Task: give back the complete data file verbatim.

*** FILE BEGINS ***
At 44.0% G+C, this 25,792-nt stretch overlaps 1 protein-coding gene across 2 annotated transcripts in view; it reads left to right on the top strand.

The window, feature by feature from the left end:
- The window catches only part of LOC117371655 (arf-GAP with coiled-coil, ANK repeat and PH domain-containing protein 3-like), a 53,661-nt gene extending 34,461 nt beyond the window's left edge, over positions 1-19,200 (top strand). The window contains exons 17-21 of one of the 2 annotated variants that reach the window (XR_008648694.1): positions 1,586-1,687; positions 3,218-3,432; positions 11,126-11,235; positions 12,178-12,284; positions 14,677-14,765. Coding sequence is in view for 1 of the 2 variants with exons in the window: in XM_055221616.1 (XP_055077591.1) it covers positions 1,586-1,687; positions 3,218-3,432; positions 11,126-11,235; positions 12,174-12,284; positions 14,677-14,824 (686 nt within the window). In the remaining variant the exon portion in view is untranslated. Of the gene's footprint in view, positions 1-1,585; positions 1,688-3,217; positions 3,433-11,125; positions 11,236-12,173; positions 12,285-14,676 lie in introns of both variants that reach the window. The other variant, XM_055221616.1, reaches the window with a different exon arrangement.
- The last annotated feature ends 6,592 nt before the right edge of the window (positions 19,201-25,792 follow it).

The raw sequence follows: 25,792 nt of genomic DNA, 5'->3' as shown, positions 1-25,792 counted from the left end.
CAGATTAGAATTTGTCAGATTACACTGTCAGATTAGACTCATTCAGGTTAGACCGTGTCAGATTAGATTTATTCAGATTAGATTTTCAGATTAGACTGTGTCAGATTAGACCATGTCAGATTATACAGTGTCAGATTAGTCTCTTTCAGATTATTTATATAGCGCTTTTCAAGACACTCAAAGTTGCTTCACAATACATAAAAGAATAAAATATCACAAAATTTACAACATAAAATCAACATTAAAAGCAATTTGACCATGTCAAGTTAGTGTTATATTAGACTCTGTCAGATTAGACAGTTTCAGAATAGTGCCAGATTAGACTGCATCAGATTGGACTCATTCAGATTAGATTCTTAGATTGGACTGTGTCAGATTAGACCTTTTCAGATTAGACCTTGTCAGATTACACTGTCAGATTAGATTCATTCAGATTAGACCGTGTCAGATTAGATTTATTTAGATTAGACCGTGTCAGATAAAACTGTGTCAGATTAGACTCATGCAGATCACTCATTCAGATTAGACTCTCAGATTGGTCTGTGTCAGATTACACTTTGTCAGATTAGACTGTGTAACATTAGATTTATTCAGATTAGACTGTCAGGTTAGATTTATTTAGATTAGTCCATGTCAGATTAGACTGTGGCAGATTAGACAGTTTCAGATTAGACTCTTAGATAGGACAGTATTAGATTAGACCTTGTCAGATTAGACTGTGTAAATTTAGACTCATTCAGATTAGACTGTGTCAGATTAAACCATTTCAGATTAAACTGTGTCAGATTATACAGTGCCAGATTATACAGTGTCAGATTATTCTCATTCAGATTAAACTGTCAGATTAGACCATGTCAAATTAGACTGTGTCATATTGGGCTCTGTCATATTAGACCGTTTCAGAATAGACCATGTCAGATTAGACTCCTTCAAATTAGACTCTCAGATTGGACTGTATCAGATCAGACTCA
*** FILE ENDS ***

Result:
At 44.0% G+C, this 25,792-nt stretch overlaps 1 protein-coding gene across 2 annotated transcripts in view; it reads left to right on the top strand.

The window, feature by feature from the left end:
- The window catches only part of LOC117371655 (arf-GAP with coiled-coil, ANK repeat and PH domain-containing protein 3-like), a 53,661-nt gene extending 34,461 nt beyond the window's left edge, over positions 1-19,200 (top strand). The window contains exons 17-21 of one of the 2 annotated variants that reach the window (XR_008648694.1): positions 1,586-1,687; positions 3,218-3,432; positions 11,126-11,235; positions 12,178-12,284; positions 14,677-14,765. Coding sequence is in view for 1 of the 2 variants with exons in the window: in XM_055221616.1 (XP_055077591.1) it covers positions 1,586-1,687; positions 3,218-3,432; positions 11,126-11,235; positions 12,174-12,284; positions 14,677-14,824 (686 nt within the window). In the remaining variant the exon portion in view is untranslated. Of the gene's footprint in view, positions 1-1,585; positions 1,688-3,217; positions 3,433-11,125; positions 11,236-12,173; positions 12,285-14,676 lie in introns of both variants that reach the window. The other variant, XM_055221616.1, reaches the window with a different exon arrangement.
- The last annotated feature ends 6,592 nt before the right edge of the window (positions 19,201-25,792 follow it).

The raw sequence follows: 25,792 nt of genomic DNA, 5'->3' as shown, positions 1-25,792 counted from the left end.
CAGATTAGAATTTGTCAGATTACACTGTCAGATTAGACTCATTCAGGTTAGACCGTGTCAGATTAGATTTATTCAGATTAGATTTTCAGATTAGACTGTGTCAGATTAGACCATGTCAGATTATACAGTGTCAGATTAGTCTCTTTCAGATTATTTATATAGCGCTTTTCAAGACACTCAAAGTTGCTTCACAATACATAAAAGAATAAAATATCACAAAATTTACAACATAAAATCAACATTAAAAGCAATTTGACCATGTCAAGTTAGTGTTATATTAGACTCTGTCAGATTAGACAGTTTCAGAATAGTGCCAGATTAGACTGCATCAGATTGGACTCATTCAGATTAGATTCTTAGATTGGACTGTGTCAGATTAGACCTTTTCAGATTAGACCTTGTCAGATTACACTGTCAGATTAGATTCATTCAGATTAGACCGTGTCAGATTAGATTTATTTAGATTAGACCGTGTCAGATAAAACTGTGTCAGATTAGACTCATGCAGATCACTCATTCAGATTAGACTCTCAGATTGGTCTGTGTCAGATTACACTTTGTCAGATTAGACTGTGTAACATTAGATTTATTCAGATTAGACTGTCAGGTTAGATTTATTTAGATTAGTCCATGTCAGATTAGACTGTGGCAGATTAGACAGTTTCAGATTAGACTCTTAGATAGGACAGTATTAGATTAGACCTTGTCAGATTAGACTGTGTAAATTTAGACTCATTCAGATTAGACTGTGTCAGATTAAACCATTTCAGATTAAACTGTGTCAGATTATACAGTGCCAGATTATACAGTGTCAGATTATTCTCATTCAGATTAAACTGTCAGATTAGACCATGTCAAATTAGACTGTGTCATATTGGGCTCTGTCATATTAGACCGTTTCAGAATAGACCATGTCAGATTAGACTCCTTCAAATTAGACTCTCAGATTGGACTGTATCAGATCAGACTCA